Jailed Islamist extremists are set to be held in separate prison units over fears they could radicalise other inmates.
An inquiry has revealed some prisoners act as "self-styled emirs" behind bars.
It also found that charismatic prisoners exert a "radicalising influence" over the wider Muslim population in jail.
Now ministers have confirmed planning is underway to remove the most dangerous extremists from the general population.
- Fanatics in prison "aggressively" encouraging conversions to Islam
Among other findings from the inquiry was evidence of fanatics in prison attempting to engineer segregation and exploit a fear among staff of being labelled racist.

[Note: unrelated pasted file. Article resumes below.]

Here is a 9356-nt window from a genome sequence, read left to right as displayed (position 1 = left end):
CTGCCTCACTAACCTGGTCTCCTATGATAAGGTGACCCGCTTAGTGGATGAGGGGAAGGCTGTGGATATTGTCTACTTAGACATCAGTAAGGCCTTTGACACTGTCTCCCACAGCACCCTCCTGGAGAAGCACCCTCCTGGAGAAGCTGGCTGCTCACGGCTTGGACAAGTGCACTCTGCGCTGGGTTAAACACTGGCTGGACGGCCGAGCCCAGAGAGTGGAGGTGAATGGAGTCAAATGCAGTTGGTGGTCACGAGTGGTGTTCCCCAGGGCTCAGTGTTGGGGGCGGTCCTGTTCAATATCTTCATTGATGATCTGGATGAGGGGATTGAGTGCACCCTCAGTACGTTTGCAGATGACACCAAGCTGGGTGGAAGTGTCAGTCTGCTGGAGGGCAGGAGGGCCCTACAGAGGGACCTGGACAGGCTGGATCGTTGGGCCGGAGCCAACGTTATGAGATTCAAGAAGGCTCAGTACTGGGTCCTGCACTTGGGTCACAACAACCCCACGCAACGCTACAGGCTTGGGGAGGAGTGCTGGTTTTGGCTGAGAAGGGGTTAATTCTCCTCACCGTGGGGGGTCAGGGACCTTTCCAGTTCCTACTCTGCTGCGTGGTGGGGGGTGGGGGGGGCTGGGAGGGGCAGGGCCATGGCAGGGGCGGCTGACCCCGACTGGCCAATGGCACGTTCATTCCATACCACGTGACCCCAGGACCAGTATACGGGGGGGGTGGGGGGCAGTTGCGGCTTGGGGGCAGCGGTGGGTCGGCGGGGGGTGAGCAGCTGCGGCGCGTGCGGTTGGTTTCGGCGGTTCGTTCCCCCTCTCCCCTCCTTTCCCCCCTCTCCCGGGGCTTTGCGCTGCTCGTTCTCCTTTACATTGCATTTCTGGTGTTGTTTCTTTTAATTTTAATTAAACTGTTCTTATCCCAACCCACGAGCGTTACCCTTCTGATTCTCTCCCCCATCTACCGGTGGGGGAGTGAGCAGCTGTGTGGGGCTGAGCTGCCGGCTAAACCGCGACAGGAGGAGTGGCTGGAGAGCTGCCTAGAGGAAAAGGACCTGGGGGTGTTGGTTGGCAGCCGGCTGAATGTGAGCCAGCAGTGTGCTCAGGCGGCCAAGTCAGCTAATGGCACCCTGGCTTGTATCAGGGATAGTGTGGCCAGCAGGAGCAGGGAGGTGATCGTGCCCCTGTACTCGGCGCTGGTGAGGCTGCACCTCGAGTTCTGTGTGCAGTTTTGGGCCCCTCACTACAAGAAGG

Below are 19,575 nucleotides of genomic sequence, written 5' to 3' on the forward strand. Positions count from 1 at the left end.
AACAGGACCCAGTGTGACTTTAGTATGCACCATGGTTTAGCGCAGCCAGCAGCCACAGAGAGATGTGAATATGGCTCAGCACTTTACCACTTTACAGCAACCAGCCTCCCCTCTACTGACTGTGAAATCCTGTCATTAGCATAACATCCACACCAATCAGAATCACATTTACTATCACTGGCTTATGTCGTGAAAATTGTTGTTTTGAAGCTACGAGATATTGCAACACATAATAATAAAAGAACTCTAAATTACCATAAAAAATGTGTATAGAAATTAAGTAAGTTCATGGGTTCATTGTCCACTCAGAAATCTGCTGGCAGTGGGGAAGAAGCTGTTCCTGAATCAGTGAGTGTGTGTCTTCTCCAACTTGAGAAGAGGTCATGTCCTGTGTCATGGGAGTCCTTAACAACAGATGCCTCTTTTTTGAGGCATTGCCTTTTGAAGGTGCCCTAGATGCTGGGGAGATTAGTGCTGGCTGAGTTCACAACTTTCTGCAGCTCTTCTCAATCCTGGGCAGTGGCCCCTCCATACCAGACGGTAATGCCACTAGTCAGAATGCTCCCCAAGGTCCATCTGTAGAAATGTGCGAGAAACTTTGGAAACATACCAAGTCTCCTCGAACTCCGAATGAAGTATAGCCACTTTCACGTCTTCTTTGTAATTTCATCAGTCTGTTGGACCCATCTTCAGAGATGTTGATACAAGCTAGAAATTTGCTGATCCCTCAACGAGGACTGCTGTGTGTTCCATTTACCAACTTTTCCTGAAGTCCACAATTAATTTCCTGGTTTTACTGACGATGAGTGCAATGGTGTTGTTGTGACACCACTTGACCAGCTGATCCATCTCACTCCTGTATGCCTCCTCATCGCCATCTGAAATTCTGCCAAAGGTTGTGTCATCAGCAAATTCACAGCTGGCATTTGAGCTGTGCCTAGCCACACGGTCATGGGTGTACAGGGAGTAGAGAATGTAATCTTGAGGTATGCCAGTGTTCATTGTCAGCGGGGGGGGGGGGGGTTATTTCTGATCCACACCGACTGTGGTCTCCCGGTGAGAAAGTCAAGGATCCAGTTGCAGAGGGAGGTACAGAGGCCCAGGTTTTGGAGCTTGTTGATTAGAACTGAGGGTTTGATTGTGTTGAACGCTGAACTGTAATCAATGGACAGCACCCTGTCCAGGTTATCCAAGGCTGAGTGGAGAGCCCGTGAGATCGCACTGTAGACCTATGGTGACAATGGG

Furthermore, the inquiry found evidence of aggressive encouragement" of conversions to Islam, unsupervised worship and intimidation of prison imams.
The review was carried out by former prison governor Ian Acheson and commissioned last year by then justice secretary Michael Gove.
Radical preacher Anjem Choudary, convicted of drumming up support for so-called Islamic State, is another extremist likely to face a spell behind bars once he is sentenced.
One of the key recommendations of the report was to stop those extreme individuals from being able to "proselytise" to other inmates.
Islamic extremism is, according to the report, a "growing problem" within prisons.
As well as the introduction of specialist units, governors have been instructed to ban extremist literature and remove anyone from Friday prayers who is "promoting anti-British beliefs or other dangerous views".
Measures also include improving extremism prevention training for all officers and strengthened vetting of prison chaplains.
Shadow prisons minister Jo Stevens claimed the issue of radicalisation of vulnerable Muslim inmates and growing extremism in prisons had been "ignored by the Tories for over five years".